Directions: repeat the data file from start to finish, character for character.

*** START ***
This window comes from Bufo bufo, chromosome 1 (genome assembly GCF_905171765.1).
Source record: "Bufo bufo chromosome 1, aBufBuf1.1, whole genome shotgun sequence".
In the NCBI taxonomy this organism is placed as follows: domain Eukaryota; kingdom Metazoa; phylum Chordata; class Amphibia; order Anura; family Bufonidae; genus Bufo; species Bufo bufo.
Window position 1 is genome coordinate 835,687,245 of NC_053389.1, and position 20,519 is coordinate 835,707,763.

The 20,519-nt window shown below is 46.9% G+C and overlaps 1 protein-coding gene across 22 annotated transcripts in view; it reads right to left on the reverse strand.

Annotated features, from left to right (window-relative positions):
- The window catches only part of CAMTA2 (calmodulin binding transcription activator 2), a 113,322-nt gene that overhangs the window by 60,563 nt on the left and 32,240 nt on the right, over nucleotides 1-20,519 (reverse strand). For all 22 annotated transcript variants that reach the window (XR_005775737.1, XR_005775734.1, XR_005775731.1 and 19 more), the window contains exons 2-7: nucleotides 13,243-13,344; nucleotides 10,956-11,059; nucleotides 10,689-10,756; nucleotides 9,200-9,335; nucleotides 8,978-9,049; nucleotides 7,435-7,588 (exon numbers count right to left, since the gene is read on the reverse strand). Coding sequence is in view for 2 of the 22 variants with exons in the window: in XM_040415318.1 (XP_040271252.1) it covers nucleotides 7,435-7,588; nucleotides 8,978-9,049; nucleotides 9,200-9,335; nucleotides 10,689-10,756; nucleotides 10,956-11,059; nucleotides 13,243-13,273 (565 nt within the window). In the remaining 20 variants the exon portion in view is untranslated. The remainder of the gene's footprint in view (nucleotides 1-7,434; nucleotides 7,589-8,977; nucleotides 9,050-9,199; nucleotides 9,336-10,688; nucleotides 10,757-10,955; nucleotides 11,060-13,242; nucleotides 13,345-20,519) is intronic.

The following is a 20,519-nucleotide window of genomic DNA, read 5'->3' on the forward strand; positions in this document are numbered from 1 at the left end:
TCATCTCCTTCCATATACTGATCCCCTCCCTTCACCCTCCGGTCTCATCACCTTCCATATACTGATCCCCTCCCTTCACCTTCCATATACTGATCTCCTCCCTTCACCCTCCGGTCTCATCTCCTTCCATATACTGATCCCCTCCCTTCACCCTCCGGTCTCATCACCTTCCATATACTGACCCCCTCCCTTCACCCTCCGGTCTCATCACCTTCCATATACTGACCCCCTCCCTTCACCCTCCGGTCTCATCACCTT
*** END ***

This window comes from Bufo bufo, chromosome 1 (genome assembly GCF_905171765.1).
Source record: "Bufo bufo chromosome 1, aBufBuf1.1, whole genome shotgun sequence".
In the NCBI taxonomy this organism is placed as follows: domain Eukaryota; kingdom Metazoa; phylum Chordata; class Amphibia; order Anura; family Bufonidae; genus Bufo; species Bufo bufo.
Window position 1 is genome coordinate 835,687,245 of NC_053389.1, and position 20,519 is coordinate 835,707,763.

The 20,519-nt window shown below is 46.9% G+C and overlaps 1 protein-coding gene across 22 annotated transcripts in view; it reads right to left on the reverse strand.

Annotated features, from left to right (window-relative positions):
- The window catches only part of CAMTA2 (calmodulin binding transcription activator 2), a 113,322-nt gene that overhangs the window by 60,563 nt on the left and 32,240 nt on the right, over nucleotides 1-20,519 (reverse strand). For all 22 annotated transcript variants that reach the window (XR_005775737.1, XR_005775734.1, XR_005775731.1 and 19 more), the window contains exons 2-7: nucleotides 13,243-13,344; nucleotides 10,956-11,059; nucleotides 10,689-10,756; nucleotides 9,200-9,335; nucleotides 8,978-9,049; nucleotides 7,435-7,588 (exon numbers count right to left, since the gene is read on the reverse strand). Coding sequence is in view for 2 of the 22 variants with exons in the window: in XM_040415318.1 (XP_040271252.1) it covers nucleotides 7,435-7,588; nucleotides 8,978-9,049; nucleotides 9,200-9,335; nucleotides 10,689-10,756; nucleotides 10,956-11,059; nucleotides 13,243-13,273 (565 nt within the window). In the remaining 20 variants the exon portion in view is untranslated. The remainder of the gene's footprint in view (nucleotides 1-7,434; nucleotides 7,589-8,977; nucleotides 9,050-9,199; nucleotides 9,336-10,688; nucleotides 10,757-10,955; nucleotides 11,060-13,242; nucleotides 13,345-20,519) is intronic.

The following is a 20,519-nucleotide window of genomic DNA, read 5'->3' on the forward strand; positions in this document are numbered from 1 at the left end:
TCATCTCCTTCCATATACTGATCCCCTCCCTTCACCCTCCGGTCTCATCACCTTCCATATACTGATCCCCTCCCTTCACCTTCCATATACTGATCTCCTCCCTTCACCCTCCGGTCTCATCTCCTTCCATATACTGATCCCCTCCCTTCACCCTCCGGTCTCATCACCTTCCATATACTGACCCCCTCCCTTCACCCTCCGGTCTCATCACCTTCCATATACTGACCCCCTCCCTTCACCCTCCGGTCTCATCACCTT